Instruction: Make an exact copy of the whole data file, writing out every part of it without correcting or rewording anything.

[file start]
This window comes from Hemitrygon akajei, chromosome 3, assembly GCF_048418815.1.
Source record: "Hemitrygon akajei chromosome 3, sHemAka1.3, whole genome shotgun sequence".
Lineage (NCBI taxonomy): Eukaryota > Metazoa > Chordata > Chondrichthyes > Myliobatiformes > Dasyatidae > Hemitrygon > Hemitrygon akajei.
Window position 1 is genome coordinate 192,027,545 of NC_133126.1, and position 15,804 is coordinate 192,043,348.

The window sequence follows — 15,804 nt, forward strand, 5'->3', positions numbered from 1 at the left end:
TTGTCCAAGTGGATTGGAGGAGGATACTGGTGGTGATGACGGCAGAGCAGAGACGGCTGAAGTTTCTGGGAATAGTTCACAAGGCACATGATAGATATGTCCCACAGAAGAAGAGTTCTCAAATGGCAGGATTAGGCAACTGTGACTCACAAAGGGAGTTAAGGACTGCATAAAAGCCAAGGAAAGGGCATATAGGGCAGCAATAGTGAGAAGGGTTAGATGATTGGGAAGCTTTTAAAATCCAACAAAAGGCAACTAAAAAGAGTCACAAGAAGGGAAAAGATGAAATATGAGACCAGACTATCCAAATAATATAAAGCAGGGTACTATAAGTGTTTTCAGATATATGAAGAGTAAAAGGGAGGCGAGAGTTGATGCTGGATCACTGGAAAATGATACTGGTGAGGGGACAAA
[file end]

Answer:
This window comes from Hemitrygon akajei, chromosome 3, assembly GCF_048418815.1.
Source record: "Hemitrygon akajei chromosome 3, sHemAka1.3, whole genome shotgun sequence".
Lineage (NCBI taxonomy): Eukaryota > Metazoa > Chordata > Chondrichthyes > Myliobatiformes > Dasyatidae > Hemitrygon > Hemitrygon akajei.
Window position 1 is genome coordinate 192,027,545 of NC_133126.1, and position 15,804 is coordinate 192,043,348.

The window sequence follows — 15,804 nt, forward strand, 5'->3', positions numbered from 1 at the left end:
TTGTCCAAGTGGATTGGAGGAGGATACTGGTGGTGATGACGGCAGAGCAGAGACGGCTGAAGTTTCTGGGAATAGTTCACAAGGCACATGATAGATATGTCCCACAGAAGAAGAGTTCTCAAATGGCAGGATTAGGCAACTGTGACTCACAAAGGGAGTTAAGGACTGCATAAAAGCCAAGGAAAGGGCATATAGGGCAGCAATAGTGAGAAGGGTTAGATGATTGGGAAGCTTTTAAAATCCAACAAAAGGCAACTAAAAAGAGTCACAAGAAGGGAAAAGATGAAATATGAGACCAGACTATCCAAATAATATAAAGCAGGGTACTATAAGTGTTTTCAGATATATGAAGAGTAAAAGGGAGGCGAGAGTTGATGCTGGATCACTGGAAAATGATACTGGTGAGGGGACAAA